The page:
Words by Cristina Plett, Hannah Pezzack, Samuel Asquith and Julia Connor
The NY-based DJ and producer Umfang experienced a breakthrough 2017 both as an individual artist and as part of a collective. With the latter I am referring towards Discwoman, who as a queerfeminist group in the year of #metoo and an overall rise in societal consciousness have noticeably gained importance. And as Emma Burgess-Olson rose herself to be a notorious character, she in turn spread the word about Discwoman. As an individual artist her most important milestone this year has probably been the release of her second album Symbolic Use Of Light. It is a perfectly round mix of pure techno and ambient tracks, thoughtful somehow, leaving space for reflection, but also pumping and shooting straight up to the dancefloor. Having been released on Technicolour, a sister label of Ninja Tune, it is a sign of Burgess-Olson rising reputation and, obviously, her musical integrity.
Originally from Kansas, she got into electronic music as a teenager and began djing in 2009. In 2013 New York City, she started to promote a party now called “Technofeminism” together with a friend, Beta Librae. It was her first major action for giving people a space in electronic music who usually wouldn’t have it. This, but specifically for female-identifying people, is also the goal of Discwoman. Umfang founded the party series, booking agency and collective together with Frankie Decaiza Hutchinson and Christine McCharen-Tran in 2014. Satisfying to see, Umfang and Discwoman are increasingly getting the space they reclaimed not only for others, but also for themselves.
You might recognise Esa from his chilled out Boiler Room set at Dekmantal last year, performed in the hazy Amsterdam afternoon sunshine. Or from his standout EP Awah, released May 2017. Famed for easy listening, standout tropical beats and funky rhythms are his forte. Esa is a resident of Gilles Peterson’s WorldWide FM, an online radio platform celebrating universal music and culture.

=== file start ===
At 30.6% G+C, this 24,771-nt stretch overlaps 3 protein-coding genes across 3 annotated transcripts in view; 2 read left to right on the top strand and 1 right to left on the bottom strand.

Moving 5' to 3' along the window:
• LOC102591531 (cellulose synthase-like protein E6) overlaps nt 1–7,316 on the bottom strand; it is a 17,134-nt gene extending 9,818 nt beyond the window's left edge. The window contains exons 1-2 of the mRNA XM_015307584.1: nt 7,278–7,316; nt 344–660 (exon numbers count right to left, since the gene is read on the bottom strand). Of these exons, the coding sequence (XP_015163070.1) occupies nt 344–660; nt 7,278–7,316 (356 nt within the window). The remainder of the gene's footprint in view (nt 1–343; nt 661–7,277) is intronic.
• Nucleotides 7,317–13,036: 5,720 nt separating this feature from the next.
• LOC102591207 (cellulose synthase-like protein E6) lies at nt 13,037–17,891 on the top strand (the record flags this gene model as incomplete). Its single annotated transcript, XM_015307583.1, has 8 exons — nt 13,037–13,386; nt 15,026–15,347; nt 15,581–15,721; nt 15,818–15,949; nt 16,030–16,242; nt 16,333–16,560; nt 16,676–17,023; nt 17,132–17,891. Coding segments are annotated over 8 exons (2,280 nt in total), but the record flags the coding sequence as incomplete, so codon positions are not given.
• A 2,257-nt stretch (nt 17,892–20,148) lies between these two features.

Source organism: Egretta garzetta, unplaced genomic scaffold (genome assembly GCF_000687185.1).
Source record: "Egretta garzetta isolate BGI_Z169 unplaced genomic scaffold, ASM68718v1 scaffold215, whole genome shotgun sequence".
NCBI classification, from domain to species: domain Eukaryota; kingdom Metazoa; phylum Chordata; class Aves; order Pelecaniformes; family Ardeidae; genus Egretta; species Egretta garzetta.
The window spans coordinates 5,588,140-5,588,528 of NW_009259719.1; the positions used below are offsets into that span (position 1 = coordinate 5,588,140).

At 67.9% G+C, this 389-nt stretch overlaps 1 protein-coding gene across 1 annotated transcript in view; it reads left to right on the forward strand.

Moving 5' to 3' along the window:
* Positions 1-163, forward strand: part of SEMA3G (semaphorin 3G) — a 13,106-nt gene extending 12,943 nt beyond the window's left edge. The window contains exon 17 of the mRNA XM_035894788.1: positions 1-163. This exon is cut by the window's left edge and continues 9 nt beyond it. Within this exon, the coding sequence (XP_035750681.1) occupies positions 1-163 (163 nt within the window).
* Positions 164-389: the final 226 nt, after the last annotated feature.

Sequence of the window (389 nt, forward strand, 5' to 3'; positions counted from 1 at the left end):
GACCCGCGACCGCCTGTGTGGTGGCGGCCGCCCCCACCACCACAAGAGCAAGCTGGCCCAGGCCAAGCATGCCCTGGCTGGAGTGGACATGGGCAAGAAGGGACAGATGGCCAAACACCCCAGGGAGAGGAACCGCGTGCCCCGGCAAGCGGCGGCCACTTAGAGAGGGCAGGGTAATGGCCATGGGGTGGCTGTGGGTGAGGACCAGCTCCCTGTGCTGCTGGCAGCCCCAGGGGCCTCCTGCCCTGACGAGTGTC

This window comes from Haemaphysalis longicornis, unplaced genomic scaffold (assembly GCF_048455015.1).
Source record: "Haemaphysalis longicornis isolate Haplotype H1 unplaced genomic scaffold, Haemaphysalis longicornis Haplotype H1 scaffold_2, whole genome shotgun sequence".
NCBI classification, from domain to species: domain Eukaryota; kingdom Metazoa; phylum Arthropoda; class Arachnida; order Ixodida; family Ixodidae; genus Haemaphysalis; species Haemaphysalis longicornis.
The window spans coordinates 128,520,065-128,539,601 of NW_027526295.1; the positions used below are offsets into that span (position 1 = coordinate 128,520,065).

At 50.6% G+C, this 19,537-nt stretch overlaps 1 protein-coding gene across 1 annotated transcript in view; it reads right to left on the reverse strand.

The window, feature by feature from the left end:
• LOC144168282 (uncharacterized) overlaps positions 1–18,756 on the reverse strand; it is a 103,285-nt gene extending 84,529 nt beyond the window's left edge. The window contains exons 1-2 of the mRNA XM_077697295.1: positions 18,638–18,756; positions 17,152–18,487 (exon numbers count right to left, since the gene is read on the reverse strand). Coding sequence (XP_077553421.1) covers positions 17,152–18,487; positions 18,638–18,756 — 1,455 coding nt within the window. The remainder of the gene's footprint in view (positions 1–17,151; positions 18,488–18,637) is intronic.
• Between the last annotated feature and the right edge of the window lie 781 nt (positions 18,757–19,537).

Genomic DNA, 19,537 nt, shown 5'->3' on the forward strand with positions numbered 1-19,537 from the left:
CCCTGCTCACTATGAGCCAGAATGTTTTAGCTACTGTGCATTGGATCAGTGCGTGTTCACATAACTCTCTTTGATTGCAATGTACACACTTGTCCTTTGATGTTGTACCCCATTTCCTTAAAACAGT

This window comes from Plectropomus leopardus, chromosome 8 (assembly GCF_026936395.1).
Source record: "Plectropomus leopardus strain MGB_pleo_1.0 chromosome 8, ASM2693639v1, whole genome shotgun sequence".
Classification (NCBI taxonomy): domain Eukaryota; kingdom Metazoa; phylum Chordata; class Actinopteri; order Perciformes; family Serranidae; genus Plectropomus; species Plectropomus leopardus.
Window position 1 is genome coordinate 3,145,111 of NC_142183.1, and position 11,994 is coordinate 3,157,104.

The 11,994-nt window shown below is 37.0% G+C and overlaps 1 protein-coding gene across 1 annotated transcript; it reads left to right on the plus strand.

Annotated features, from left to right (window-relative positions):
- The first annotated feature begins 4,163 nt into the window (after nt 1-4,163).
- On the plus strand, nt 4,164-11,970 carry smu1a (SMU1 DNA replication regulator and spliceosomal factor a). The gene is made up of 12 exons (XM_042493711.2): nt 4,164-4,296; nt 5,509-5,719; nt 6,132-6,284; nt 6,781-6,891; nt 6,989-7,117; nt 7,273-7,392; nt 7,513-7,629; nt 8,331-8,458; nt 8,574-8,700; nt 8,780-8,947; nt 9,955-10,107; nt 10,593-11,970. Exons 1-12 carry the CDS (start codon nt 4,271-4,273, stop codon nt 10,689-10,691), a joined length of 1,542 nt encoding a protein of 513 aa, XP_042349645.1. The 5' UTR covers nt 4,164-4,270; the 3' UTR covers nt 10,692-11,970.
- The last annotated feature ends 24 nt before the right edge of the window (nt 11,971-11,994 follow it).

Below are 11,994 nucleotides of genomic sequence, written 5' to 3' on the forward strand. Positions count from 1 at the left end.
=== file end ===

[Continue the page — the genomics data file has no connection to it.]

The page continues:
As a globalist crate digger, he has a unique ability to blend together a mix of genre defying sounds, shepherding his listeners towards culturally diverse and unheard-of-before tracks. WorldWide FM has won many awards this year, including Digital Initiative of the Year and Best Online Radio Station. As a producer, Esa is never distant from his South African heritage, sampling traditional instruments paired with Afro-Synth magic.
Featured on FACT’s Against the Clock, Esa’s processes really shine, freestyling on a thumb piano called a ‘mibra’ to create a jazzy, marimba influenced melody in under 10 minutes. His band – Ata Kak – have been credited with reviving an interest in Ghanaian dance-rap, a ‘hidden’ genre of music which has been neglected since the 90s, but is in the midst of a heady revival.
Exactly what genre of music Kathy Yaeji Lee has cultivated seems to be a subject of much online discussion – not quite hip hop, nor house – her tracks are danceable, dark and deeply introspective. Singing in a mix of English and Korean in her iconic, breathy sing-rap voice, her poetic lyrics engage with club culture, depression, therapy, beauty ideals and Asian-American identity. Rarely does an artist resonate so successfully with both underground electronic enthusiasts and pop fanatics.